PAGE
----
3. rwahrens says:

      My only nitpick is that TM doesn’t do one more incremental backup after a logoff.

      That may seem unnecessary, but just think:

      You’ve been working for several hours on, say, editing a movie, and with a little work in iPhoto just prior to the movie.

      Ok, the first hours will get caught on backup by the regular incremental backups.

      BUT – you’re late for dinner, the spouse is hotter than the roast beef, so you log off and go carve the cow – at say 58 minutes after the last incremental backup.

      Your last save will NOT get caught by the backup, and will not until you log in – say tomorrow afternoon? What if your drive tanks overnight?

      You’re screwed. UNLESS Time Machine did one last check – while all users were logged off – to see if any files were changed since the last incremental backup. If so, it could catch those files, THEN stop all hourly backups, since they wouldn’t be needed till someone logged on.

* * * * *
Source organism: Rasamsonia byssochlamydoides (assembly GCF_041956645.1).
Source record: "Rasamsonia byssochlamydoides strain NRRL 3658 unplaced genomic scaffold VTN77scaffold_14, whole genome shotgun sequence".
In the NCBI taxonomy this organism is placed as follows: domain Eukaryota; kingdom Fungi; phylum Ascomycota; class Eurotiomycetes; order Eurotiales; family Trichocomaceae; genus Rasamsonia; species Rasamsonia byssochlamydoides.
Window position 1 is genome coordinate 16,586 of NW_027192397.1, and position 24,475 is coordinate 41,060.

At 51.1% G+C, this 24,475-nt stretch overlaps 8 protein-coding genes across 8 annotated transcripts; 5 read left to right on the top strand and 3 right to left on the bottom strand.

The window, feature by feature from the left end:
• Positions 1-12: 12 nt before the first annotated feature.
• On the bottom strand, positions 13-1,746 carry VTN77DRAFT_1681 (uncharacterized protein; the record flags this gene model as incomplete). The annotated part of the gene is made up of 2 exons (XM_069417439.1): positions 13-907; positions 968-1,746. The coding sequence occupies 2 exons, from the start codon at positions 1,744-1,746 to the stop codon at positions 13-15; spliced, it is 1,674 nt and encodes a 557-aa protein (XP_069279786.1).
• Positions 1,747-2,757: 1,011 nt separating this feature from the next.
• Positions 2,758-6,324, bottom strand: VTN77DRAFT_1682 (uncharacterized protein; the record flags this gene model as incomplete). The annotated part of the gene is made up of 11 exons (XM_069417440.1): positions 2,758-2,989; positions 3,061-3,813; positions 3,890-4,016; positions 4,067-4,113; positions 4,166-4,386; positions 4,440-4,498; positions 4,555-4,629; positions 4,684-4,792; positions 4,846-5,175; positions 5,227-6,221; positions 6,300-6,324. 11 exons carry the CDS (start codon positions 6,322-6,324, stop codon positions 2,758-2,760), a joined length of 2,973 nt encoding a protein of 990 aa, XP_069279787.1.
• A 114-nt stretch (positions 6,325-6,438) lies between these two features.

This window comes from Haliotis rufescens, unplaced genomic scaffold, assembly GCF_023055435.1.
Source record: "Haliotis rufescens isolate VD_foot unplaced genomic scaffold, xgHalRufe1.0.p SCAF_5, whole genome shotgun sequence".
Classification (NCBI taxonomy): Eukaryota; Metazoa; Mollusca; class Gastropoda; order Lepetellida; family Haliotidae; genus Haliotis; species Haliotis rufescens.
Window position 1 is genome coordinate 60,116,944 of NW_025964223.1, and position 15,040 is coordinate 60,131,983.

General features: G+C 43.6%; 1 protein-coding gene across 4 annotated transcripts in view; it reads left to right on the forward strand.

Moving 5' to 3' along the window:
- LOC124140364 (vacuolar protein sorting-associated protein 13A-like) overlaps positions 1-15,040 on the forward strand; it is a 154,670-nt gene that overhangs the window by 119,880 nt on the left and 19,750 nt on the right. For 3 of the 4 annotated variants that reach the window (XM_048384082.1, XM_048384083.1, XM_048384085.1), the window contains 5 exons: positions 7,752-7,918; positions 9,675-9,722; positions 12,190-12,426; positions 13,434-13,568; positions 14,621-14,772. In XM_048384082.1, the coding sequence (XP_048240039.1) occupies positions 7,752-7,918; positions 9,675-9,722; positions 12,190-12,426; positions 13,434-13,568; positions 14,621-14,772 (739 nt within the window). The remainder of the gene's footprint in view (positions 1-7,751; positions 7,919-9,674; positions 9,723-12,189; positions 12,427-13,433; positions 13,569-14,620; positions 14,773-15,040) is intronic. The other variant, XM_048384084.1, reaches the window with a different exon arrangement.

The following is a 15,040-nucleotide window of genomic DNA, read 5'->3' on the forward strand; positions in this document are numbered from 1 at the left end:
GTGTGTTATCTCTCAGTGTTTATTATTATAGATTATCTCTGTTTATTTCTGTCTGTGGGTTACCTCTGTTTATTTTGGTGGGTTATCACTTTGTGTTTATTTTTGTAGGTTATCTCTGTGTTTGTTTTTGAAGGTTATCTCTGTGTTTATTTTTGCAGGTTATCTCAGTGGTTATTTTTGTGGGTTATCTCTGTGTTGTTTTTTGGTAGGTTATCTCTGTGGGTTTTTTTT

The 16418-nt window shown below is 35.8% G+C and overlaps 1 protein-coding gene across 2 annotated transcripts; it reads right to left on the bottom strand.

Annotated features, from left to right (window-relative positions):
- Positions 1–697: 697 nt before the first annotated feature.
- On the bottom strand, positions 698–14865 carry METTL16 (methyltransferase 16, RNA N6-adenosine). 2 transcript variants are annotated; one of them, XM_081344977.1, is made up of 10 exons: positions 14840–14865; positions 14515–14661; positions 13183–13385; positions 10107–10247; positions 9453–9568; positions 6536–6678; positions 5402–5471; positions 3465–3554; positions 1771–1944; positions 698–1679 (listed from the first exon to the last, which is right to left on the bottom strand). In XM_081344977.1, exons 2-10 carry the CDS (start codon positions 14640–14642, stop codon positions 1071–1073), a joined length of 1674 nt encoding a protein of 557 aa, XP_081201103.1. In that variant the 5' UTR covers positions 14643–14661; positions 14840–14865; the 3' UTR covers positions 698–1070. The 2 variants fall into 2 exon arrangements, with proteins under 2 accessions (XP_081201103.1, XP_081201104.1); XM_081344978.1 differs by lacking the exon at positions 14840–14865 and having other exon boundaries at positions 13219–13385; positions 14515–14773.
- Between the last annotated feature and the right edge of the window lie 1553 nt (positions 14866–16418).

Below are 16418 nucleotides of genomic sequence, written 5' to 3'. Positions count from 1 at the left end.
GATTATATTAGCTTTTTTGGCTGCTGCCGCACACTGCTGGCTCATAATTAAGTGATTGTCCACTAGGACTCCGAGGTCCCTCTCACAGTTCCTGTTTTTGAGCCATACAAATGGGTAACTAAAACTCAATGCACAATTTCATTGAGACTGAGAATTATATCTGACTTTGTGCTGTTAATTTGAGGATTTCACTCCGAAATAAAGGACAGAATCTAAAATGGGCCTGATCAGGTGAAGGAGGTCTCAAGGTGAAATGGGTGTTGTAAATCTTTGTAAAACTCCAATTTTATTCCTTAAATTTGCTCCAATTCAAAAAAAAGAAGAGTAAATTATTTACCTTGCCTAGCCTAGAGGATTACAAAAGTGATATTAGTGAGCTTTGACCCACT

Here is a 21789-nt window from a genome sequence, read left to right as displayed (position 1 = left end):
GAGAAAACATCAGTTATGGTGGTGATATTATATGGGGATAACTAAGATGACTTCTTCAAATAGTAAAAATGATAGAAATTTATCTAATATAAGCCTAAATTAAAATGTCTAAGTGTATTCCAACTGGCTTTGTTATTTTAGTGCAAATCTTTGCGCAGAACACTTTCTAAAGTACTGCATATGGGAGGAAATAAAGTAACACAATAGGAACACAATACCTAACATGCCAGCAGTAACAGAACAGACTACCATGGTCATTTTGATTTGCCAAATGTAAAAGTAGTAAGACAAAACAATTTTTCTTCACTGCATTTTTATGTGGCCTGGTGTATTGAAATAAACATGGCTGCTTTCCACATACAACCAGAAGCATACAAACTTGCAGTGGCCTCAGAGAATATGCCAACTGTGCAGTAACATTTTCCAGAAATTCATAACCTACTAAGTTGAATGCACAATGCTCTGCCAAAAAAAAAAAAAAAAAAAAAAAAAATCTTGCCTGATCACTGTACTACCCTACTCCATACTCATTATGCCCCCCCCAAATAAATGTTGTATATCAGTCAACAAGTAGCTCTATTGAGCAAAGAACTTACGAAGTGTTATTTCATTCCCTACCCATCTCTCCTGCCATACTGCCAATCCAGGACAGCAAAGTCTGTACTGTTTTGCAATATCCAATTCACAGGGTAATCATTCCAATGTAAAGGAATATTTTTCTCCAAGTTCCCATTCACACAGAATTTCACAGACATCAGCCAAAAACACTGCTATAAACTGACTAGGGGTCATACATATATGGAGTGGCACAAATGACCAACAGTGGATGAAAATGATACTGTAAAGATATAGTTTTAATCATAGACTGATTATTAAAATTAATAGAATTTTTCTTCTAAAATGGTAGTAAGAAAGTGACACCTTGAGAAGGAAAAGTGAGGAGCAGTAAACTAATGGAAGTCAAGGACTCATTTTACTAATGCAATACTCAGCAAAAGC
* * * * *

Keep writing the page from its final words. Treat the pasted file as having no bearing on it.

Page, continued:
THAT would make Time Machine truly a major league backup program!

      It’s good now, for a 1.0 version, but this concept would make it almost foolproof.

    4. George? You didn’t see Time Machine’s Preference panel ON slider button? It’s honkin’ huge! 🙂

    5. rwahrens says: “Your last save will NOT get caught by the backup, and will not until you log in – say tomorrow afternoon? What if your drive tanks overnight?”

      Before you log off, control- or right-click Time Machine’s Dock icon and choose “Back Up Now” to solve your dilemma. 🙂

    6. George? You didn’t see Time Machine’s Preference panel ON slider button? It’s honkin’ huge! 🙂

      And honkin’ is an understatement 🙂

      Oh, and thank you, Partners in Grime, for the added tip.

      Peace,
      Gene